4.3.16

Best of London Fashion Week Autumn / Winter feat. Daks London and Alexander McQueen

Following on from New York's gothic presentations for Autumn Winter 2016, London followed suit with a plethora of black lace, velvet and fur. It is clear that there is a Victorian influence for the coming season, with hints of film noir coming through. Again, masculine tailoring combined with feminine lace accents appeared to be dominant, and similarly, underwear as outerwear reigned supreme in the Soho location for London Fashion Week.
Although I didn't attend fashion week this season, the location change from Somerset House to Brewer Street Car Park seemed dubious. In September, logistically it seemed difficult to have such a large-scale event in the narrow cobbled streets of Soho, with pedestrians and vehicles attempting to get through the flamboyant and well dressed London fashion elite. However, the new location is far more in keeping with London's notorious edgy style, as opposed to New York's sports chic, the Parisian Avant-Garde or the Milan extravagance and gold. Somerset House, while is a beautiful space, and worked well for several years, was slightly old fashioned in terms of British fashion, which is not about affluent people in designer labels.
I've learnt a lot about the 'trickle down' theory in fashion. That is to say that fashions and trends start with the high end fashion houses, and are then interpreted by the high street in less expensive versions. Think of that rant that Miranda Priestly gives Andy in The Devil Wears Prada about her blue jumper. In many ways, this is true. However, more and more in modern fashion, perhaps due to the raise of the fashion blogger and the immediacy and ease of the internet, there is an increase in the trickle up effect in fashion. That is to say that street style is having more of an impact on high fashion, rather than the other way round. Trend forecasters don't look exclusively at the fashion elite, as was the case for many years. Now the art students, and the young people who are experimental with their style are viewed as inspiration.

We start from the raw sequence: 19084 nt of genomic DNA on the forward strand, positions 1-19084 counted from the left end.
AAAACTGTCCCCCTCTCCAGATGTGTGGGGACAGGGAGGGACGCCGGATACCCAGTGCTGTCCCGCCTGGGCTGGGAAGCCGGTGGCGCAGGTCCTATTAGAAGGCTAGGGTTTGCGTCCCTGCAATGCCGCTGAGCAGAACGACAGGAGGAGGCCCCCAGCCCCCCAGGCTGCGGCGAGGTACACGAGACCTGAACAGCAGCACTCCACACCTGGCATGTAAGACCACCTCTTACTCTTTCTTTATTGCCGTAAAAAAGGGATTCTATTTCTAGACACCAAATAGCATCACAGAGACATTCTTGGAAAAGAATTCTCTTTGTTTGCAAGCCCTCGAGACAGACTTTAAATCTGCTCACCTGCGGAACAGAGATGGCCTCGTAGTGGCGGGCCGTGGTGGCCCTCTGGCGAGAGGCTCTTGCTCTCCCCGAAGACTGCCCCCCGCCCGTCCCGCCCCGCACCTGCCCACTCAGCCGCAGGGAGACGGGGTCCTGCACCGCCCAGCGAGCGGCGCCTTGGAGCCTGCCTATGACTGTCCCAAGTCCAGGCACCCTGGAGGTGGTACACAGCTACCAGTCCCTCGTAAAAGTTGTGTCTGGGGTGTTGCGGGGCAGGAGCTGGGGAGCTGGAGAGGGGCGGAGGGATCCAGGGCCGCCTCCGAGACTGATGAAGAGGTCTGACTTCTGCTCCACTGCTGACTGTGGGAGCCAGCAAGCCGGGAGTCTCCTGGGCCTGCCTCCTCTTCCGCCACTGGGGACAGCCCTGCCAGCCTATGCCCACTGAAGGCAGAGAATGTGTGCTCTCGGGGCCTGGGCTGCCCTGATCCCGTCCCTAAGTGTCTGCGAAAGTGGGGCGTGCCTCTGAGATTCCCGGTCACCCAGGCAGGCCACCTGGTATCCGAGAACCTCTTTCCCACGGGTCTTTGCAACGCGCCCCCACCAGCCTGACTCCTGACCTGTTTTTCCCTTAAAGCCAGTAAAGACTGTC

Thus, the move to Soho is a natural development and reflection of the evolution of modern fashion.

Alike to New York, gothic style, much to my delight, was prominent in the likes of Daks London and Alexander McQueen.
Daks was a dark surprise and evoked the powerful, mysterious femme fatale. Mixing masculine with feminine in tailored tuxedo jackets, wide legged trousers and pussy bow shirts alongside beautifully draped sheer and lace dresses and velvet and feather maxi skirts. There was an evident vintage influence in the silhouettes, and to some extent, the modesty of the pieces. Despite very little skin being on show,and the skin that was, was veiled in lace or mesh, the women oozed sexiness. Simple hair paired with smokey eyes completed the look, and was definitely a stand out collection.

McQueen's return to London Fashion Week after a stint at Paris Fashion Week was a triumph and echoed several themes seen in January's Men's collection. Namely, the use of the Victorian butterfly and moth motifs. Again, masculine / feminine asethetic was obvious with sharp tailoring combined with lingerie inspired garments. Leather, lace and fur also featured highly, with the addition of layered chain necklaces and pins in leather jackets. The collection was cohesive and the women looked powerful and sexy. Sarah Burton is definitely keeping Lee McQueen's ethos of empowering women through the McQueen brand.

See below my top pics from the Daks and McQueen shows, with an honorable mention to the Pam Hogg show at Fashion Scout.
DAKS




McQUEEN


PAM HOGG


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